Peggy

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Seriously though, Peggy, I have been giving your list some thought and I think EYPS qualifies on all counts - a vacancy for an EYP in Sussex has just been advertised on the EYPSf with a salary of up to £26,000 for a 37.5 hour week over 40 weeks of the year. Has given me pause for thought: certainly more than I will ever earn owning my own nursery...

 

Honestly helping the Government meet its targets (whether or not you agree with the Government policy xD ) or prove things to parents doesn't come into it: however raising standards for the children I care for is very much part of my drive to learn more and research more - as well as to prove to myself that I'm not entirely useless... :o

 

Maz

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Peggy your list is oh so right as well as the "I will make my husband look after the children for some of the time" point which I think you missed out!!

 

I do agree that part of the want to do the learning is for self worth which money just cannot buy.

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None of my parents have heard of EYPS most looked mystified when I say Early Years Foundation Stage and some haven't got to grips with just Foundation Stage and prefer "infants" or "nursery" in fact our chair of governors asked me what EYFS was and why did I think it was important my new (maternity cover) nursery nurse should know about it. Incidentally out of 21 applicants only one mentioned EYFS in their application...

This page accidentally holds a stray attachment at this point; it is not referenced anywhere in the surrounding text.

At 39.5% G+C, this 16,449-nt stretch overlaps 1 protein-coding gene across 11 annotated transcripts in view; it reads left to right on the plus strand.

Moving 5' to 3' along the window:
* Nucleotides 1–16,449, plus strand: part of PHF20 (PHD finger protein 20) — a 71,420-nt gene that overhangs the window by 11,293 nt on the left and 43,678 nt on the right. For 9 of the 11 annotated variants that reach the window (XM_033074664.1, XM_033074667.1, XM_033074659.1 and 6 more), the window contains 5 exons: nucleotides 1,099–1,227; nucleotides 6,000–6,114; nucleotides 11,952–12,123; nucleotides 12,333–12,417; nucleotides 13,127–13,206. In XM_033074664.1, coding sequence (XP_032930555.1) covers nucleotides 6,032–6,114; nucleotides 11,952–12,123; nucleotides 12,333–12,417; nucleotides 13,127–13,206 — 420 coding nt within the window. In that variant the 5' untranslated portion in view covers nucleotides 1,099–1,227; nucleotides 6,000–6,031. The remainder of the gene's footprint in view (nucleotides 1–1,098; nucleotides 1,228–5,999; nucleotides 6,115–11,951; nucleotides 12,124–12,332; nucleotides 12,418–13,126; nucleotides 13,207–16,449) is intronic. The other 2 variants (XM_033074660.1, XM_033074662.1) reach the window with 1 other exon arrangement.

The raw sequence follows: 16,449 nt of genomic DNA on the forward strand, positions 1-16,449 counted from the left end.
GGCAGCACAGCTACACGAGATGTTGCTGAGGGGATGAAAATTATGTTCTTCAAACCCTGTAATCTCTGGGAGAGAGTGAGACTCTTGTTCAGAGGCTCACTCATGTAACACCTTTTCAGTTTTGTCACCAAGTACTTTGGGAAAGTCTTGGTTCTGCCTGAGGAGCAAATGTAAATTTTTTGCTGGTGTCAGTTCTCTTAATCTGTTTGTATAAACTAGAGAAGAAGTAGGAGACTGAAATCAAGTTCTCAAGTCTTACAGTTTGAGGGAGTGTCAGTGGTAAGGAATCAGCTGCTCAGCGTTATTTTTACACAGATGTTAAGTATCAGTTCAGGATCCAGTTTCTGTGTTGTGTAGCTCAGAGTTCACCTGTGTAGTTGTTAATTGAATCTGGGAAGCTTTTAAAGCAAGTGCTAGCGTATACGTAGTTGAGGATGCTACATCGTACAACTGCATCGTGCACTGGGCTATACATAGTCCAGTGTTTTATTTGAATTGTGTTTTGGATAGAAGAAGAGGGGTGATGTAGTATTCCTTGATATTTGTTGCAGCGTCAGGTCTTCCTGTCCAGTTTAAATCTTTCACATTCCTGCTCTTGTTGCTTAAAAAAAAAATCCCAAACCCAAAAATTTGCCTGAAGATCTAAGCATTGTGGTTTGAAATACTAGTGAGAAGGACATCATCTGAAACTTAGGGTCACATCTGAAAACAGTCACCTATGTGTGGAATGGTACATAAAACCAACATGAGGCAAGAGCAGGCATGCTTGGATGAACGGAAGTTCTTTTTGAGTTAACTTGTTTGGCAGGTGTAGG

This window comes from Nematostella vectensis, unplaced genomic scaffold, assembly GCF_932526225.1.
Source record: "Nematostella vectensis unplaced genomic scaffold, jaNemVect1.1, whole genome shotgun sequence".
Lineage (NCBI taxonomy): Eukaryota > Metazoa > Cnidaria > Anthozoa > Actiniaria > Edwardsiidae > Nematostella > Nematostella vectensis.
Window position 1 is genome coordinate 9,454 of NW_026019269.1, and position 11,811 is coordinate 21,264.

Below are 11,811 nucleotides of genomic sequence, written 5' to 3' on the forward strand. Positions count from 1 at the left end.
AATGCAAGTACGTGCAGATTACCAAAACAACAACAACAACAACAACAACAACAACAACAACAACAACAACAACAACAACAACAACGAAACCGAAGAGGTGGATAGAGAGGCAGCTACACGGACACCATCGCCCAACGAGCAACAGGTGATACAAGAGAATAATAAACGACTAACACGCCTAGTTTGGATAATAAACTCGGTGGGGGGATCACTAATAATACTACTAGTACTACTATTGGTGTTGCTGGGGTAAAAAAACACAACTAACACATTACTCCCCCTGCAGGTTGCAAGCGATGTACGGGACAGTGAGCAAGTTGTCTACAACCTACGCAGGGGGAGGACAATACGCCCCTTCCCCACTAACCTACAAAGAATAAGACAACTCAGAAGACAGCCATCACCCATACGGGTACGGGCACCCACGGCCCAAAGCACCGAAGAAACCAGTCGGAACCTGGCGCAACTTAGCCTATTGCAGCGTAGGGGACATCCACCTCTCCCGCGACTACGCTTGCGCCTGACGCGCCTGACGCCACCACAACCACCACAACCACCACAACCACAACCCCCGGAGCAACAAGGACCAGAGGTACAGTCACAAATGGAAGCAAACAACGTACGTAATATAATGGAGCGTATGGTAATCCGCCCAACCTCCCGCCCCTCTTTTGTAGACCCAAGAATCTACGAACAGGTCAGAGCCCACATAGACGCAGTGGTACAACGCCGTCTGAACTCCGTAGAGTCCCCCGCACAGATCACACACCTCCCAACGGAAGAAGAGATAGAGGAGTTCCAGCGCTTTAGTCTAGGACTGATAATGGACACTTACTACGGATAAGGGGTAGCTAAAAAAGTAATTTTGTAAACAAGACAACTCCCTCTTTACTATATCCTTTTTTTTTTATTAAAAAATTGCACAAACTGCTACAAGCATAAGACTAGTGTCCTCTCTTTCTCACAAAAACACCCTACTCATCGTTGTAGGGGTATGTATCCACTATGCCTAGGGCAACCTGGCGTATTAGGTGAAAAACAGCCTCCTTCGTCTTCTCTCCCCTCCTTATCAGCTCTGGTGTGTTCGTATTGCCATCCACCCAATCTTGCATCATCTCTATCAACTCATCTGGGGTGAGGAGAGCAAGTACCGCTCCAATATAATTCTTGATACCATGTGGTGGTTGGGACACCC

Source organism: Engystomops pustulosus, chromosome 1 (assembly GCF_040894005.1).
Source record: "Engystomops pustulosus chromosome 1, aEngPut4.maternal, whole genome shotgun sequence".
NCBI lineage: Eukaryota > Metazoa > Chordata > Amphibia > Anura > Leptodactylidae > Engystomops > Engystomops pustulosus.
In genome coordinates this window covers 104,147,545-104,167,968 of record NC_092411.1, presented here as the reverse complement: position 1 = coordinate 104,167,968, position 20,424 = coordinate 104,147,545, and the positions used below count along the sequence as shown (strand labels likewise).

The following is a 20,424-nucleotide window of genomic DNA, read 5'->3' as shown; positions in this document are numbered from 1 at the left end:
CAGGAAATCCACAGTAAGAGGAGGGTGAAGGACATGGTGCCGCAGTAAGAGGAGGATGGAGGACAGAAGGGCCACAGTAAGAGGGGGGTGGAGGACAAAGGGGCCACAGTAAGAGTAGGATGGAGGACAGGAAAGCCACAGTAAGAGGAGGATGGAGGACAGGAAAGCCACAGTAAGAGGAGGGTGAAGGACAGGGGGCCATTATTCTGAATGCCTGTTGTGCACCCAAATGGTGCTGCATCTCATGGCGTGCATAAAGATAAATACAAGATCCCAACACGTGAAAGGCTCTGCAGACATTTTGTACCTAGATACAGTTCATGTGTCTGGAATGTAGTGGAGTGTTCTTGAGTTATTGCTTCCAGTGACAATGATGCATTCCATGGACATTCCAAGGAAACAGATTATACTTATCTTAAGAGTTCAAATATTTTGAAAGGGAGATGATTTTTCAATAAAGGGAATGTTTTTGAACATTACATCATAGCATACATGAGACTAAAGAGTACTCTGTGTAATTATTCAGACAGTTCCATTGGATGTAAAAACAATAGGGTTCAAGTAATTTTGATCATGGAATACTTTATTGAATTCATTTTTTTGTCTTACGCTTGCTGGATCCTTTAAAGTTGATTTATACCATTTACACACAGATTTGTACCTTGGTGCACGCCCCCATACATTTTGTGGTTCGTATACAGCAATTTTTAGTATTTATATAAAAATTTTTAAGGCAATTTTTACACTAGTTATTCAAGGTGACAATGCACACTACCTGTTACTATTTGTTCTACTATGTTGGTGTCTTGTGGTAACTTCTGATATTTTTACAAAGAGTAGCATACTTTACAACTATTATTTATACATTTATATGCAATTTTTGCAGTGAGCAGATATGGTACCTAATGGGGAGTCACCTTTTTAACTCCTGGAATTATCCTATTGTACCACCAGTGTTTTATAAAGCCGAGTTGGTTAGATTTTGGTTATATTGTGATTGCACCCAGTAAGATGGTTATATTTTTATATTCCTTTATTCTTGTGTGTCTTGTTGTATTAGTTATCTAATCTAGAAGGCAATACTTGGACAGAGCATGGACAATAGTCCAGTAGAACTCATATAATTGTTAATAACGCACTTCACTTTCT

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Seriously though, Peggy, I have been giving your list some thought and I think EYPS qualifies on all counts - a vacancy for an EYP in Sussex has just been advertised on the EYPSf with a salary of up to £26,000 for a 37.5 hour week over 40 weeks of the year. Has given me pause for thought: certainly more than I will ever earn owning my own nursery...